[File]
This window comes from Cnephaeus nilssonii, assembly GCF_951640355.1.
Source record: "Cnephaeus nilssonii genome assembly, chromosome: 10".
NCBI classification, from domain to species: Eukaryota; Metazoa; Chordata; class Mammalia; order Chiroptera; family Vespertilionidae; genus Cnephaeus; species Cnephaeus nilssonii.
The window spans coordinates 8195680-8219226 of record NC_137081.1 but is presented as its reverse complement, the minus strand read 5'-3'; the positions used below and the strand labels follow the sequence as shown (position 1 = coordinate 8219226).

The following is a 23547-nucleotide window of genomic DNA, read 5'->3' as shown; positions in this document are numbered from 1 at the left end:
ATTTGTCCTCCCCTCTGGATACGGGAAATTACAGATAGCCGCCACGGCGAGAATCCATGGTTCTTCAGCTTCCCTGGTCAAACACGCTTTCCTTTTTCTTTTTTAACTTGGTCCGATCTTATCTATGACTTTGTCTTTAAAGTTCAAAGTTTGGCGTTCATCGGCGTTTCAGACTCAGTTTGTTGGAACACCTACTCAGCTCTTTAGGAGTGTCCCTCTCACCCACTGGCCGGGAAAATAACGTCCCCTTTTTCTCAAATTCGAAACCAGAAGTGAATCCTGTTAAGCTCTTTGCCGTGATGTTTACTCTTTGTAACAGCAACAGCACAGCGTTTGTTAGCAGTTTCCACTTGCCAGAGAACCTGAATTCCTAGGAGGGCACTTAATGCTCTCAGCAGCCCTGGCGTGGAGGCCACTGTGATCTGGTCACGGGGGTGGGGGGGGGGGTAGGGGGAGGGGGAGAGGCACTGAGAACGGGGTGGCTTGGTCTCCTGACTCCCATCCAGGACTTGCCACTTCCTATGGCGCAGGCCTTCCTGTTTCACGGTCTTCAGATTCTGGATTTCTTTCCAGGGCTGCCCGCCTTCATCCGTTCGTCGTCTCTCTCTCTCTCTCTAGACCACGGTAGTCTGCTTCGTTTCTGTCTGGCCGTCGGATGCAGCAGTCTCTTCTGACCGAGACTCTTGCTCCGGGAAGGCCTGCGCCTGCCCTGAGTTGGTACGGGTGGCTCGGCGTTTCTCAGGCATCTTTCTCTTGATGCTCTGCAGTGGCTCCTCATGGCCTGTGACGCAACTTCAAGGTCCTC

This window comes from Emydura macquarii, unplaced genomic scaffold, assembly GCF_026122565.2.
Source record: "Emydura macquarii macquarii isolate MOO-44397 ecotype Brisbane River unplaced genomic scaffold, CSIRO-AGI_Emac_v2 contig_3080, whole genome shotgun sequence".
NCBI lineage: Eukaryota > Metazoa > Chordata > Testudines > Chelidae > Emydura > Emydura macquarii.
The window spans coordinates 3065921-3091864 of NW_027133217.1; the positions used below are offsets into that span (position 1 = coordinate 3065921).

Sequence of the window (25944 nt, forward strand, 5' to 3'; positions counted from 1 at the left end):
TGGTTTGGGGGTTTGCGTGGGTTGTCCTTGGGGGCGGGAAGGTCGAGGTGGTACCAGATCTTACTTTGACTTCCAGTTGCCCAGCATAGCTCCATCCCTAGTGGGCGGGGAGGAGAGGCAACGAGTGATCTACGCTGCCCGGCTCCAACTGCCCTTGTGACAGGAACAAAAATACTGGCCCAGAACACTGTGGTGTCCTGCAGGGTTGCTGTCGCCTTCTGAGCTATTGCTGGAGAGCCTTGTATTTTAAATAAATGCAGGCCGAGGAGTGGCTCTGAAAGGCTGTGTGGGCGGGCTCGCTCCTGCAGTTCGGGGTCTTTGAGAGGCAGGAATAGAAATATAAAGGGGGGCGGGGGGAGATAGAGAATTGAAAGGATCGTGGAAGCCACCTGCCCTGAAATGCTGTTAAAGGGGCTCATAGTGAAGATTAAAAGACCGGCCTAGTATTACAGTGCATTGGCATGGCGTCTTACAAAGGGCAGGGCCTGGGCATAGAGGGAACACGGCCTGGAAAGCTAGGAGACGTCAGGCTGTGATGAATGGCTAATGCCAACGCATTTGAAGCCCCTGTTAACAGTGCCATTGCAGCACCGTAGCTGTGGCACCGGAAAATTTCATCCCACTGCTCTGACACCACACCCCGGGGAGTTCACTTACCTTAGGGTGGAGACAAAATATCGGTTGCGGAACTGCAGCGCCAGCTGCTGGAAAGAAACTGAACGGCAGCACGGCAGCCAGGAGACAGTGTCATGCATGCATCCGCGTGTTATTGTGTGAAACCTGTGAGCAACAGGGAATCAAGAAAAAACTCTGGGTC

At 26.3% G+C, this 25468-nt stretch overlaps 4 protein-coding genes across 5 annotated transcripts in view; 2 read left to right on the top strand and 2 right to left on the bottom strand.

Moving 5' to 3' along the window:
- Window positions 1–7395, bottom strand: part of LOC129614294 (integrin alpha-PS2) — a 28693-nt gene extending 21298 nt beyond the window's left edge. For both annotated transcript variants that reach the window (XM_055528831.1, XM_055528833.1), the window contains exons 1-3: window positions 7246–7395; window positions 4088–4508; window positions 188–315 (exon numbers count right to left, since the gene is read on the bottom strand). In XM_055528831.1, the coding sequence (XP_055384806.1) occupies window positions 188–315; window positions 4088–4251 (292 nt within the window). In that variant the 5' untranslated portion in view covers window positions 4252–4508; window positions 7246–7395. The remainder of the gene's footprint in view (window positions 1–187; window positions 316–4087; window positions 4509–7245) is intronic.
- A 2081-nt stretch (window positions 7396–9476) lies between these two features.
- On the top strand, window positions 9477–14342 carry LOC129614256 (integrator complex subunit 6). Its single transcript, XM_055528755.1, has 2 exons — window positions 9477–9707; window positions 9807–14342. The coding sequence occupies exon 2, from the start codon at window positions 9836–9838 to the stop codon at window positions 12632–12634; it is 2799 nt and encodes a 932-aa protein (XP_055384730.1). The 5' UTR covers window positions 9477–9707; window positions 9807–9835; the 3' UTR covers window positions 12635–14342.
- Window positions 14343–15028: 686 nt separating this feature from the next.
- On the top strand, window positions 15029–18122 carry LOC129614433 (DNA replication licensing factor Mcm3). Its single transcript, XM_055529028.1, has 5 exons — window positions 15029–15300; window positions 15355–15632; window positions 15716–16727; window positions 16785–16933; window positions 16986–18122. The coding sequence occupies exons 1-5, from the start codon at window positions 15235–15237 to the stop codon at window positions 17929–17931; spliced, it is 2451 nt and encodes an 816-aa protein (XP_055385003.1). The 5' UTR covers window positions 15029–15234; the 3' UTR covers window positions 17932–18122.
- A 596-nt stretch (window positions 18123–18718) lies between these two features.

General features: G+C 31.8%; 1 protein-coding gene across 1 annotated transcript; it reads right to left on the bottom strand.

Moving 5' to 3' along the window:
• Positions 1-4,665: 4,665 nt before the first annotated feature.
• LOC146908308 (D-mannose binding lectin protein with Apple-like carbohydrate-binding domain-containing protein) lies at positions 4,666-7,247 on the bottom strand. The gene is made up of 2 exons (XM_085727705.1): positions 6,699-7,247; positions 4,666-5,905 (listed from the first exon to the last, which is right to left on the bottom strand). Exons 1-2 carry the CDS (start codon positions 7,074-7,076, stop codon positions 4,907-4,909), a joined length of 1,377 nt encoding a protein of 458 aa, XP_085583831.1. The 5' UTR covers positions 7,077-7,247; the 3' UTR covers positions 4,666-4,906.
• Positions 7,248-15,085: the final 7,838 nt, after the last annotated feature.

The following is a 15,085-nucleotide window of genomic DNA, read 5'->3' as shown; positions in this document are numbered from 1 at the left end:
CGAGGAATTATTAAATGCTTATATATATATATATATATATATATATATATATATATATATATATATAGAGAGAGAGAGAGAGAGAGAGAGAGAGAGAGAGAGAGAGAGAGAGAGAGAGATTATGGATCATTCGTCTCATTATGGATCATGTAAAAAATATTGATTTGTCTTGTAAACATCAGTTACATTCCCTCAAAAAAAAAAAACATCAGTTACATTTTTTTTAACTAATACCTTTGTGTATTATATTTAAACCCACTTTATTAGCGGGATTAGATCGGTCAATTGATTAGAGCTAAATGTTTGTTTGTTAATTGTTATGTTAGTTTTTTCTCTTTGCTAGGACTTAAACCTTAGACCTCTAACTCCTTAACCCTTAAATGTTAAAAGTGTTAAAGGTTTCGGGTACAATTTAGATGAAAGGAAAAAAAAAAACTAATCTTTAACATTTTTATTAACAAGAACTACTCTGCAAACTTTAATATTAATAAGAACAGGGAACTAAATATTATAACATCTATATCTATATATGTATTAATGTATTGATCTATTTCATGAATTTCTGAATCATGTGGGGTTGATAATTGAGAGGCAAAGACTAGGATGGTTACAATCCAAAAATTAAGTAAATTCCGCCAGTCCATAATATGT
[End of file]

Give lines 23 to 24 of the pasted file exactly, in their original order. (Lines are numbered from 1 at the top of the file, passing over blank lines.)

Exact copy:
• Positions 1-4,665: 4,665 nt before the first annotated feature.
• LOC146908308 (D-mannose binding lectin protein with Apple-like carbohydrate-binding domain-containing protein) lies at positions 4,666-7,247 on the bottom strand. The gene is made up of 2 exons (XM_085727705.1): positions 6,699-7,247; positions 4,666-5,905 (listed from the first exon to the last, which is right to left on the bottom strand). Exons 1-2 carry the CDS (start codon positions 7,074-7,076, stop codon positions 4,907-4,909), a joined length of 1,377 nt encoding a protein of 458 aa, XP_085583831.1. The 5' UTR covers positions 7,077-7,247; the 3' UTR covers positions 4,666-4,906.